Rabbit Island in Japan sounds as though it’s a place that has been made up. An island populated by bunnies? Somewhere you can stroke and hand feed cute little rabbits to your heart’s content? Even by Japan’s Kawaii (cuteness) standards, this is next level.
But believe me when I tell you that Rabbit Island is real!
Of course, as soon as I heard about it, I knew we had to visit during our honeymoon in Japan. Mr A wasn’t as convinced, but hey, he knew what he was getting himself into when he married me!
Getting to Rabbit Island
Ōkunoshima, more commonly known as Rabbit island, is about two hours from Hiroshima. It’s easy to reach by getting a train to Tadano-Umi and a 15 minute ferry ride over to the island.
Something I found fascinating in Japan is that places that are obviously huge tourist attractions don’t charge massively inflated prices like they do in other countries. The cost of the ferry to the island, for example, was only £2 ($2.80).
The ferries usually leave every hour between 7am and 7pm, but check daily timetables before planning your journey.
As soon as we got off the ferry we immediately saw lots of cute rabbits popping up everywhere. It was as though we were entering some kind of live Disney film.
This is the point where you will start to take about a million photos, forgetting that you have the whole of the island to explore!
The history of Rabbit Island
Despite the fact that it may now be in the running for the cutest place on earth, Rabbit Island actually has a dark past. From 1925 it was used as a secret place to develop chemical weapons. Many of the Imperial Army’s former buildings are still standing today and there’s a strange juxtaposition of the cute bunnies and its ghastly past.
For those interested in the island’s history, there is a Poison Gas Museum, which has a strong anti-war message. It costs less than £1 ($1.30) to enter and takes about 30 minutes to get round. Obviously Mr A was straight in there, while I opted to stay outside and top up on bunny cuddles.
There have long been rumours about just how the first bunnies arrived on Rabbit Island in Japan. One is that their original descendants were actually escaped test subjects. Another explanation is that some pet rabbits were released by visiting schoolchildren. Wherever they initially originated from, the rabbits did what rabbits do and there are now believed to be more than a thousand on the island.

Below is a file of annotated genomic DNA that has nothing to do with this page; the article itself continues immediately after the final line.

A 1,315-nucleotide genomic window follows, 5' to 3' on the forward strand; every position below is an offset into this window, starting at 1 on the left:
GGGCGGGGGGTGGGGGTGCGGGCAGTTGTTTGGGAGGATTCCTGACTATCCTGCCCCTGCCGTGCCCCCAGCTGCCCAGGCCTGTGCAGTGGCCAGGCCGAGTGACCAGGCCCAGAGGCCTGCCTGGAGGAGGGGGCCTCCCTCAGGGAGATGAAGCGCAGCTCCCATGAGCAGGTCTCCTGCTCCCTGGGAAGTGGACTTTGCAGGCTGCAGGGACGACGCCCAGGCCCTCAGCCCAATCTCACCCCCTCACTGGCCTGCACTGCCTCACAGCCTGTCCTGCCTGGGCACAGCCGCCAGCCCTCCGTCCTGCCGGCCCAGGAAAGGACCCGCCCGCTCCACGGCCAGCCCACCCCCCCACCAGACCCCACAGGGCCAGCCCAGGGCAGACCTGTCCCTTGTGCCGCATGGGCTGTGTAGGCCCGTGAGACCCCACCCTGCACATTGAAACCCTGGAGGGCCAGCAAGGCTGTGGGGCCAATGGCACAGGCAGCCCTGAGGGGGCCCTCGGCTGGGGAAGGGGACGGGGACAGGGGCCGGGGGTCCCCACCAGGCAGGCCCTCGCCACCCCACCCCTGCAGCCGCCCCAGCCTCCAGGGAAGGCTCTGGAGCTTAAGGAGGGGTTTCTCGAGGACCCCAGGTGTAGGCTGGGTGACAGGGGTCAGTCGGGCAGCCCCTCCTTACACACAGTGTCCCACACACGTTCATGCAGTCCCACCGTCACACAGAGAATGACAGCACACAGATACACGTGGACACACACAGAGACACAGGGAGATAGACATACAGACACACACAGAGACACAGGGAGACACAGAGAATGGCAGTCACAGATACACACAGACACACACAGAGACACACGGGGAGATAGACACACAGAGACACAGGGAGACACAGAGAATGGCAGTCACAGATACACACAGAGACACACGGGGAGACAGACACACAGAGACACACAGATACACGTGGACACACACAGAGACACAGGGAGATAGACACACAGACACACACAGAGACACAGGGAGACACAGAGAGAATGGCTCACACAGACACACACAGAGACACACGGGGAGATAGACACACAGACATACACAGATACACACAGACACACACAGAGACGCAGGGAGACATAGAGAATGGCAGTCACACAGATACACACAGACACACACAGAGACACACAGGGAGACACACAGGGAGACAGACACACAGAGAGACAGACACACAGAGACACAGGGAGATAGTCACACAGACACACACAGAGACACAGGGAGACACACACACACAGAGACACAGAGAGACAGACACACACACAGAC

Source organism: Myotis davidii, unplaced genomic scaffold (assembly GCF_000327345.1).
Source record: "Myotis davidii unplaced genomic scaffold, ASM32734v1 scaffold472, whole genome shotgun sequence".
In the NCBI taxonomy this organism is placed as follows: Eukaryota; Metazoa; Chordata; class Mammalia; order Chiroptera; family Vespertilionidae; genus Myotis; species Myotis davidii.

It’s important to remember that the rabbits are wild animals. While they are obviously used to humans and are not scared around them, it is forbidden to pick them up and you should respect their space.
Exploring the island
Rabbit Island itself is very beautiful and easy to navigate. It takes about two hours to walk around. Although obviously that can take much longer when you’re stopping to look at bunnies on the way! There is a path up to a main viewpoint, which is the perfect spot to eat lunch, looking out over the surrounding islands. We had a lovely moment there, when a little girl ran over with some food from her family’s picnic for us.
You’ll also likely be joined by a furry friend or two, but remember not to feed them human food. You can buy rabbit food at the port before taking the ferry to the island. Lots of people take fresh vegetables over too. We were laughing on the way over, as the small bags of food we’d purchased paled into insignificance when compared to the shopping trolleys of vegetables some Japanese people were taking!
It’s possible to buy meals at the island’s hotel, but there are no other shops. So I’d recommend taking lunch and snacks.
Staying on Rabbit Island in Japan
Although it’s easy to do Rabbit Island as a day trip from Hiroshima, some people choose to stay the night so that they can experience it in the evening and early morning before other tourists arrive.
There is one hotel on Rabbit Island, Kyukamura Ōkunoshima, which costs from £75 ($104) per night. There is also the option to camp, either with your own gear or by renting a tent.
We actually didn’t find the island to be as busy as we were expecting and once you leave the port it’s easy to lose the crowds. So I wouldn’t say an overnight stay is necessary, unless you’re an extreme bunny enthusiast.
For us, it really was one of the highlights of our trip. The views were beautiful, Mr A got his history fix and the day had an element of the silly, fun, side of Japan that we both love.